Letter: City needs to return to conservative budgeting practices
The revenue decrease tied to the Great Recession of 2008-09 drove Steamboat Springs City Council to adopt a conservative budget process to guard against unexpected events. The city assumed a revenue growth of 3% over the previous year and then budgeting 95% of that figure for spending.
In 2018, faced with rising personnel costs, City Council abandoned that tried and true methodology and began assuming 4% growth (rather than 3%) and then budgeting 100% (rather than 95%) for spending. Instead of facing their problem of growing personnel costs, they simply changed their assumptions concerning revenue.
If only budgets actually worked that way. Here we are three short years later, with rising personnel costs (go figure). Rather than fix the personnel problem, council asks for a property tax to Band-Aid their problem again, all in the name of fiscal sustainability.
Personnel issues are fairly simple to understand. Once you’ve established what percentage of your budget you can spend on personnel, you need to make a choice between the number of employees you hire and the level of pay and benefits they each receive.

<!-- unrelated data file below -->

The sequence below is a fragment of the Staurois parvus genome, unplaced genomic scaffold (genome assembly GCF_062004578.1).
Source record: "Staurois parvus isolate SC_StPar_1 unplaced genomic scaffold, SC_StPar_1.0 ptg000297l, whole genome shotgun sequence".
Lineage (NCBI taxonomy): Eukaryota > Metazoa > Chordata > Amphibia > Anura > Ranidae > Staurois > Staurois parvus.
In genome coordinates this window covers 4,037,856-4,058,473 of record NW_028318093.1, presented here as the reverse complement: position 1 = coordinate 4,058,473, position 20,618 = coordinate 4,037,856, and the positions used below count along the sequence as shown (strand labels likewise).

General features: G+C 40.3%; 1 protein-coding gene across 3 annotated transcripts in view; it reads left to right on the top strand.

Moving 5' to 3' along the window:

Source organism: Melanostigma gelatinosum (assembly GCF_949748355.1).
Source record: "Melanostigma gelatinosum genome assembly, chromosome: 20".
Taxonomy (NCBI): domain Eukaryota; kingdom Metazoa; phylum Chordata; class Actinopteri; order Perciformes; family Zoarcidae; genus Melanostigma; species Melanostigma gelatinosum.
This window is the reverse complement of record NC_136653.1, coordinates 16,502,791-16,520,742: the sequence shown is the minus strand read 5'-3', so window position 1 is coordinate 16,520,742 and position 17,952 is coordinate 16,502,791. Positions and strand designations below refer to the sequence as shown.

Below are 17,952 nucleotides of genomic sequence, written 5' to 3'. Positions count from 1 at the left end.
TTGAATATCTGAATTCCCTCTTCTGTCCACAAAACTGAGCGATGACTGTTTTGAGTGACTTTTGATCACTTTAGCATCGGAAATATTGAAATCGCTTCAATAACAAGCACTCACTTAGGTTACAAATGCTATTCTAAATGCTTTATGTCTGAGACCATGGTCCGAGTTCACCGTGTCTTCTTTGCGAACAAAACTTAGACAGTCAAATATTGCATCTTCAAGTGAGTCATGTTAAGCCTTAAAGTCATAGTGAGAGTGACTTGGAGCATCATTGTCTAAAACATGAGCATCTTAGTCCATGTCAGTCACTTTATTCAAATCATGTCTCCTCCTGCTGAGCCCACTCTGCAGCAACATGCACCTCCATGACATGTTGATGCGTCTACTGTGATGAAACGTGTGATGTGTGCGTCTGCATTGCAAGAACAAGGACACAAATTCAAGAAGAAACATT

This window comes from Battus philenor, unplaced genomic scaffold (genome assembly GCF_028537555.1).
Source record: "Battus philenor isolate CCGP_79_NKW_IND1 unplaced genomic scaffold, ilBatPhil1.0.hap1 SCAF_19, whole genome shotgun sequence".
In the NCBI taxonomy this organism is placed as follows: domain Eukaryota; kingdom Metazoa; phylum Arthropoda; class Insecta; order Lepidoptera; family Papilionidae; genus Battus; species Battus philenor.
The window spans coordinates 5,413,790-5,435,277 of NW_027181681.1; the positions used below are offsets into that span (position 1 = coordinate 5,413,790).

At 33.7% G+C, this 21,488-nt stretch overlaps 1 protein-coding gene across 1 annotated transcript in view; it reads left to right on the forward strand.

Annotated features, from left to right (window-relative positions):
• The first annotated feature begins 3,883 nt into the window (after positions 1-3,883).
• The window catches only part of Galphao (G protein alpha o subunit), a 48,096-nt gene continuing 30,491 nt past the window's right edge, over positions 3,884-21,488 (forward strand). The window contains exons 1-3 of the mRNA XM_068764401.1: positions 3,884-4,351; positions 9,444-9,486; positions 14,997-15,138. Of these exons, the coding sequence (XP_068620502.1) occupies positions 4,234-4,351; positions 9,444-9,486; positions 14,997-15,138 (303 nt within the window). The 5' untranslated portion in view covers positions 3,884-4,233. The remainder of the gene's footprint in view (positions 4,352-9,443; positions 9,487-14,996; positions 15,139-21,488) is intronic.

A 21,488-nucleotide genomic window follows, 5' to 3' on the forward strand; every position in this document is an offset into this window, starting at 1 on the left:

To put this in context: Between 2014 and 2019, the General Fund increased by $10.3 million or 32%. Across those same years, personnel costs went up by 43%. Personnel costs increasing faster than revenue growth is simply unsustainable.
As a father who spent this semester helping my son learn graphing, I can promise you the revenue line and the personnel cost line are going to intersect when personnel costs are 100% of the budget. The only way to avoid that is to change the slope of either line — the rate at which those two numbers increase. There are two ways forward, either hold personnel costs in check or increase revenues significantly.
Between 2014 and 2019, the city of Aspen hired 34 full-time employees on a $38 million revenue increase. Between 2014 and 2019, the city of Steamboat hired 30 FTEs on a $10.3 million revenue increase.
We have a clear and present danger. Despite council’s focus on “fiscal sustainability,” council continues to ignore sound fiscal policy and allows personnel costs to compound and skyrocket.
Between 2014 and 2019, 70% of the $10.3 million revenue increase went to personnel costs. It’s time we asked council to fix the real problems: unconstrained personnel growth and overly optimistic budget forecasting. Tell your council member to establish limits on personnel spending. Tell them to return to conservative budgeting.
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